Secondary smoking bites! — Darshan Singh Dhillon
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APRIL 30 — We all know that tobacco smoke is enormously harmful to our health. It is therefore for this particular reason that the government has implemented various policy and regulatory initiatives, investing billions of ringgit in public funds to discourage or prohibit people from smoking.
Despite these efforts, the tobacco industry nevertheless continues to flourish. According to the National Health and Morbidity Survey (NHMS) 2016 there are approximately five million Malaysians, or 22.8 per cent of the country's population who smoke.
WHO’s June 2016 fact sheet on the other hand indicates that there are currently about one billion smokers in this world.
While smokers consciously chose to risk their own health, it is unfortunate that their actions, knowing or unknowingly, adversely affect others within their vicinity.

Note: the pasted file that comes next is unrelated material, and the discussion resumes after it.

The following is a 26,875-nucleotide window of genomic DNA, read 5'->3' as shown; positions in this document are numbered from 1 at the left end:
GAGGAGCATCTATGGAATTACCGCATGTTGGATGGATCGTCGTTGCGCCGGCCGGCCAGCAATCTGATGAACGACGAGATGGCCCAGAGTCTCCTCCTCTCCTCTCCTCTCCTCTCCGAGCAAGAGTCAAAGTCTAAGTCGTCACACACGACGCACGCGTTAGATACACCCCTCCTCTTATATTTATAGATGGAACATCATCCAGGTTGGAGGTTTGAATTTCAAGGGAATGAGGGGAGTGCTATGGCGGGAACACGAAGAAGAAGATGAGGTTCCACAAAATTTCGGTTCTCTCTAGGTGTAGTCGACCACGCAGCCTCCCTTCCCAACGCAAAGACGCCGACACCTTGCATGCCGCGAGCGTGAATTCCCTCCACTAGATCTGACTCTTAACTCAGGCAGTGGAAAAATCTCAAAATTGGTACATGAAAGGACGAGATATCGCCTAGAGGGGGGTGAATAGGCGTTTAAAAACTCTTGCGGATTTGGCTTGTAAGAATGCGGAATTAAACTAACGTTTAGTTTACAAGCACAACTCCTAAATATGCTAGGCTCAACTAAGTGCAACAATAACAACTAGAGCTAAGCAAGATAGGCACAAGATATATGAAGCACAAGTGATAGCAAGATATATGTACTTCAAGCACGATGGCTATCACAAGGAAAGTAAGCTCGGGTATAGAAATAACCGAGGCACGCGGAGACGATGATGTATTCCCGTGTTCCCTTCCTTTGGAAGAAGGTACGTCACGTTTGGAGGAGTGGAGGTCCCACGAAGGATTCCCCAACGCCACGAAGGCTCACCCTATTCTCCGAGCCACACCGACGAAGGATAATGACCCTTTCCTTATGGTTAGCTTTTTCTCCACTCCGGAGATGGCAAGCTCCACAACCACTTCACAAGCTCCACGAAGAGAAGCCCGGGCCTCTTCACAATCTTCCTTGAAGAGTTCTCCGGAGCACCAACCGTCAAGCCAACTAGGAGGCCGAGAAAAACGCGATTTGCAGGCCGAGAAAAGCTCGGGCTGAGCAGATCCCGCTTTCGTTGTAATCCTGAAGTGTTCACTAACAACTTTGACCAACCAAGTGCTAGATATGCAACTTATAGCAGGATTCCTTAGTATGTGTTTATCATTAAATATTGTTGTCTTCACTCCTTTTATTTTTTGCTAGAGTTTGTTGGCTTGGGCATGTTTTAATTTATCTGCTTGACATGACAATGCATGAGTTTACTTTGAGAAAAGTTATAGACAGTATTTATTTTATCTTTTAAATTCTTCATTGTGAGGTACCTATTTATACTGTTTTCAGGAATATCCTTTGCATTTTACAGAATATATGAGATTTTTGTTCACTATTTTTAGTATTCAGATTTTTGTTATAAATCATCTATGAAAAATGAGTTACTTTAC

Deputy Health Minister Datuk Seri Dr Hilmi Yahaya has previously stated that seven out of 10 or 8.6 million adults at public spots are exposed to the risk of secondary smoke. In fact, children are especially vulnerable to second-hand smoke as they are unable to avoid it.
It is quite a sickening sight when noticing someone who selfishly smoke in a restaurant well in the presence of other patrons, in completely disregard of basic decency.
While the MCM commends the Health Ministry’s initiative to discourage smoking by implementing various policies and regulations, this must be followed by stern enforcement action. Other than those who directly violate rules, restaurants operators or building owners must also be held responsible for failing to prevent such incidents.
Fellow patrons may hesitate to interfere when noticing such people, as they may fear backlash but building or premises operators have all the right to demand patrons who smoke in their premises to stop doing so or leave.
It is appreciated that smoking is purely at the discretion of an individual but causing harm to others as a result of secondary smoke is unacceptable. It is imperative to embrace a behavioural change thus refraining from endangering other.
Let's strive to ensure that our actions uphold the wellbeing of others.
* Darshan Singh Dhillon is president of Malaysia Consumers Movement (MCM)
** This is the personal opinion of the writer or publication and does not necessarily represent the views of Malay Mail Online.